In digital recording we have the production medium that is most open to transformation. In digital presentation, we have the consumption medium most open to transformation, both before we receive it, and after. Anyone with some form of computer has their own digital post-production facility. The blemishes can be removed, the wrong notes fixed and even the focal point of the image can be selected later.

If we were to imagine a medium that could somehow vouch for the fidelity of that which it recorded, it would be the opposite of the digital. This medium would capture the mark of the real and from that point forward it would be unalterable. In a strange way, in that moment, the mark would become more real than the real. The real itself would fade and change with time, but the mark would always have the vibrancy of the moment the impression was captured. In essence, this is the problem with using database models to stand in for real processes.

There was a time when to call something ‘artificial’ was to confer the highest compliment. The ‘real’ was a low form of existence that lacked the trappings of civilization. It was something that hadn’t been ‘fixed’ in post-production. The digital era has enabled new levels of artifice. The ‘real’ and the ‘natural’ may have to make way for the artificial. To ease the transition, the real and the natural will be the first things we need to simulate. As the French dramatist Jean Giraudoux once said:

“The secret of success is sincerity. Once you can fake that, you’ve got it made.”

Terra Nullius: Blindness and the Network

In 1795, the philosopher Immanuel Kant published an essay called “Perpetual Peace.” Kant sketches the outlines of what it might require for humans to live together on earth in peace. It’s well worth reading, but there was a particular section that caught my attention. This has to do with the unruled, the uninhabitable, the inhospitable and what Kant calls ‘lands without owners’ (terra nullius). How should we interact in the lands at the edge our world? Lands that appear to the eyes looking from the outside in, and the inside out, to be terra nova.

Here’s Kant:

Uninhabitable parts of the earth–the sea and the deserts–divide this community of all men, but the ship and the camel (the desert ship) enable them to approach each other across these unruled regions and to establish communication by using the common right to the face of the earth, which belongs to human beings generally. The inhospitality of the inhabitants of coasts (for instance, of the Barbary Coast) in robbing ships in neighboring seas or enslaving stranded travelers, or the inhospitality of the inhabitants of the deserts (for instance, the Bedouin Arabs) who view contact with nomadic tribes as conferring the right to plunder them, is thus opposed to natural law, even though it extends the right of hospitality, i.e., the privilege of foreign arrivals, no further than to conditions of the possibility of seeking to communicate with the prior inhabitants. In this way distant parts of the world can come into peaceable relations with each other, and these are finally publicly established by law. Thus the human race can gradually be brought closer and closer to a constitution establishing world citizenship.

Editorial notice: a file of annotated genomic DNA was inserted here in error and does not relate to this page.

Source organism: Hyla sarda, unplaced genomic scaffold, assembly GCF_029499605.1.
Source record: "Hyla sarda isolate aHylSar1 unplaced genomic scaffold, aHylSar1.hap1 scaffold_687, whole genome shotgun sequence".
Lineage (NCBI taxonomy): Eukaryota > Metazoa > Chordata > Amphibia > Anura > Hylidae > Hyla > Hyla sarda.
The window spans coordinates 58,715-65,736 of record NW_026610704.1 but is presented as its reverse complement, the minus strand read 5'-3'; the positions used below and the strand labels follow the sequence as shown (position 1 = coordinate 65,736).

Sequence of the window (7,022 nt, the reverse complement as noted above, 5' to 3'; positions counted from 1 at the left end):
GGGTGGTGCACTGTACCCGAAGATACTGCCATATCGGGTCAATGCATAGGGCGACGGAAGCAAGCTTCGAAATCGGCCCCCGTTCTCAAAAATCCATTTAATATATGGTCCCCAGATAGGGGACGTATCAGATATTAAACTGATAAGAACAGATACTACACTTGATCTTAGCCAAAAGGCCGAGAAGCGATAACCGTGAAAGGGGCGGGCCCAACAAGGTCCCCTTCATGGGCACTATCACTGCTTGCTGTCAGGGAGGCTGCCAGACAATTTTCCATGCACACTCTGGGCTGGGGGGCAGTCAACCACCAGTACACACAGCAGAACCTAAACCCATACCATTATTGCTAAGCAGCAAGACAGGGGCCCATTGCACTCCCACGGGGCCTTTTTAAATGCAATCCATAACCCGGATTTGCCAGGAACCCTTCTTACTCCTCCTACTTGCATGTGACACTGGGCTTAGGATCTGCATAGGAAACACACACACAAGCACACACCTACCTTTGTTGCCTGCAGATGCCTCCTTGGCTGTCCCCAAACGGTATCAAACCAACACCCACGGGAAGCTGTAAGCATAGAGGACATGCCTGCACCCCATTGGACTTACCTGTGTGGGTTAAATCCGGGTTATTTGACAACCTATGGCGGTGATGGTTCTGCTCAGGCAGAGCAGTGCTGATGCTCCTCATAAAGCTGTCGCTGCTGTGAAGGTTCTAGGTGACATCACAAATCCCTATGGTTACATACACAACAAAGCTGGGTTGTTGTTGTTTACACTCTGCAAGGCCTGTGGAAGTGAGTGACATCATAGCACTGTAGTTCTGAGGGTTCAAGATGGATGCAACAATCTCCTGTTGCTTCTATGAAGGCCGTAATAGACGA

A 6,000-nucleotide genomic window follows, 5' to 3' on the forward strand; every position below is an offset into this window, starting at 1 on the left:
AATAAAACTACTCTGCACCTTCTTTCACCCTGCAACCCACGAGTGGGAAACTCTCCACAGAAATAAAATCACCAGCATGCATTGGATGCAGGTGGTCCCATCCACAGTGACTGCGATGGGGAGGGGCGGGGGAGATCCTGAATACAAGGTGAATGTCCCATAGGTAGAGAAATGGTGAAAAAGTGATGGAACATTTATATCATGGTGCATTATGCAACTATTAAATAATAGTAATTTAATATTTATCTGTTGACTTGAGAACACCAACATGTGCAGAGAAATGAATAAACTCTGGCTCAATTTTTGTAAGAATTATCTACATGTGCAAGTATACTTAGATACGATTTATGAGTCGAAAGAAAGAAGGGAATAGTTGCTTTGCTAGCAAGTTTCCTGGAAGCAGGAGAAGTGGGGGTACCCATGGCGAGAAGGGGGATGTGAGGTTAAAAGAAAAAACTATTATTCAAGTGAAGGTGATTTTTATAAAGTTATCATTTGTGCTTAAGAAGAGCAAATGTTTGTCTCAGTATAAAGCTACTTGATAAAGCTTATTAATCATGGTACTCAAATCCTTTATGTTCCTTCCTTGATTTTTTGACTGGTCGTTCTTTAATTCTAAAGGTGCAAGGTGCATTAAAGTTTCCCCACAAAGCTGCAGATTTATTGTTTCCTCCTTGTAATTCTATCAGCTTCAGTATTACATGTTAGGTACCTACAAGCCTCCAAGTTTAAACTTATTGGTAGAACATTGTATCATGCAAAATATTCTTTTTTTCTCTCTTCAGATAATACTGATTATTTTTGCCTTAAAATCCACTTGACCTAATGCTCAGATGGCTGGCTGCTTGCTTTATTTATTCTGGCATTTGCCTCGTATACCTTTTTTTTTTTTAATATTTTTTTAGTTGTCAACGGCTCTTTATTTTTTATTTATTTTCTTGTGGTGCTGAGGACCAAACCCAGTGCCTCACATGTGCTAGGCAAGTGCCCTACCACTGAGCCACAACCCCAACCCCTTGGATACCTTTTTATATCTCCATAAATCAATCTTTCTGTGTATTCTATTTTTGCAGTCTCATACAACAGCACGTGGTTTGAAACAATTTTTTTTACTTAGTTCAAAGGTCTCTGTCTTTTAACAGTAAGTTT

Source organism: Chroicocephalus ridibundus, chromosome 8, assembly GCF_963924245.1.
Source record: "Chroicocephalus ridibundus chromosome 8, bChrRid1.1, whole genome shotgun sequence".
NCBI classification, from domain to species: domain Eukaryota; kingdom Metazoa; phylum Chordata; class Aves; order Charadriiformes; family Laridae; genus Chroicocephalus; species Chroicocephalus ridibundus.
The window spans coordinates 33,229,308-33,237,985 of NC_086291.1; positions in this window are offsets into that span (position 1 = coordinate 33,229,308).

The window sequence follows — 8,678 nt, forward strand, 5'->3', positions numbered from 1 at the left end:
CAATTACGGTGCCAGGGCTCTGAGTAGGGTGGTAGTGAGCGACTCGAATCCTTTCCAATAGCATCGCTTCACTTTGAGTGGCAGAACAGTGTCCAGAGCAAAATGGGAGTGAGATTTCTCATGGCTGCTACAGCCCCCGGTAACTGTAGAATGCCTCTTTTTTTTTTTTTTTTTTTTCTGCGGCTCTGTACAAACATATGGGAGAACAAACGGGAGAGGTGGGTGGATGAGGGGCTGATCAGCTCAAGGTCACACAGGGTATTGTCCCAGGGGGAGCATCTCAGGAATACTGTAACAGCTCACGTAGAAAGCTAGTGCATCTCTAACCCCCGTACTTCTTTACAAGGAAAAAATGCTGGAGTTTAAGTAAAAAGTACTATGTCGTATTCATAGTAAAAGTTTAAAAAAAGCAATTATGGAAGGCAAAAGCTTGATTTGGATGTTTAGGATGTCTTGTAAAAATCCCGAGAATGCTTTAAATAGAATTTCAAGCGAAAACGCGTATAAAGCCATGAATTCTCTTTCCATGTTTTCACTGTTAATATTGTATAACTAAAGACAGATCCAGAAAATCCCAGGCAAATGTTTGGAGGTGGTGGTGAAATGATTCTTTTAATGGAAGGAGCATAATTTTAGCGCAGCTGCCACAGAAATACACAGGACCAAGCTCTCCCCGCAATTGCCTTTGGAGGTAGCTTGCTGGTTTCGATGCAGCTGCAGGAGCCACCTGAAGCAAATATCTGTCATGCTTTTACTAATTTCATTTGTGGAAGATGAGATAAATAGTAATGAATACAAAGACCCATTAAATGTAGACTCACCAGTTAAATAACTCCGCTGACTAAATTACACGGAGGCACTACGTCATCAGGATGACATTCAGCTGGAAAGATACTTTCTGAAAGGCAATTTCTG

But to this perfection compare the inhospitable actions of the civilized and especially of the commercial states of our part of the world. The injustice which they show to lands and peoples they visit (which is equivalent to conquering them) is carried by them to terrifying lengths. America, the lands inhabited by the Negro, the Spice Islands, the Cape, etc., were at the time of their discovery considered by these civilized intruders as lands without owners, for they counted the inhabitants as nothing. In East India (Hindustan), under the pretense of establishing economic undertakings, they brought in foreign soldiers and used them to oppress the natives, excited widespread wars among the various states, spread famine, rebellion, perfidy, and the whole litany of evils which afflict mankind.

In particular what’s interesting is this idea of a blank slate, a new world, a chance to start over again from scratch. America is, of course, the embodiment of this idea. To see a blank slate or a new world requires certain kind of blindness. It’s a kind of negative seeing that projects a space that might allow freedom, an escape, from the world in which one is always already enmeshed. It’s a kind of seeing that moves from the inside out.

When we were able to say that “on the internet, no one knows you’re a dog”, we were projecting a kind of blank slate. The Network appears to us as terra nullius, a land without owners. It’s a place where we can get a fresh start, a level playing field, a place where the incumbents don’t dominate.

When we see by projection, it’s as though we’ve entered a bright room out of the darkness. It takes a while for our eyes to adjust. But once they do, we start to see that our new world is someone else’s old world. What we perceived as a blank slate is really a palimpsest.

As our eyes begin to adjust to the lighting of the Network, what writing is becoming visible? What’s the old world of this new world we believe we’ve created?

Searching for The Atom of Meaning

If we begin by looking for the atom of meaning, we tend toward looking at the word. After all, when there’s something we don’t understand, we isolate the word causing the problem and look it up in the dictionary. If we look a little further, we see the dictionary is filled with a sampling of phrases that expand on and provide context for the word. The meaning is located in the phrases, not in the isolated word. We might look at the dictionary as a book filled with phrases that can be located using words. The atom of meaning turns out to be a molecule.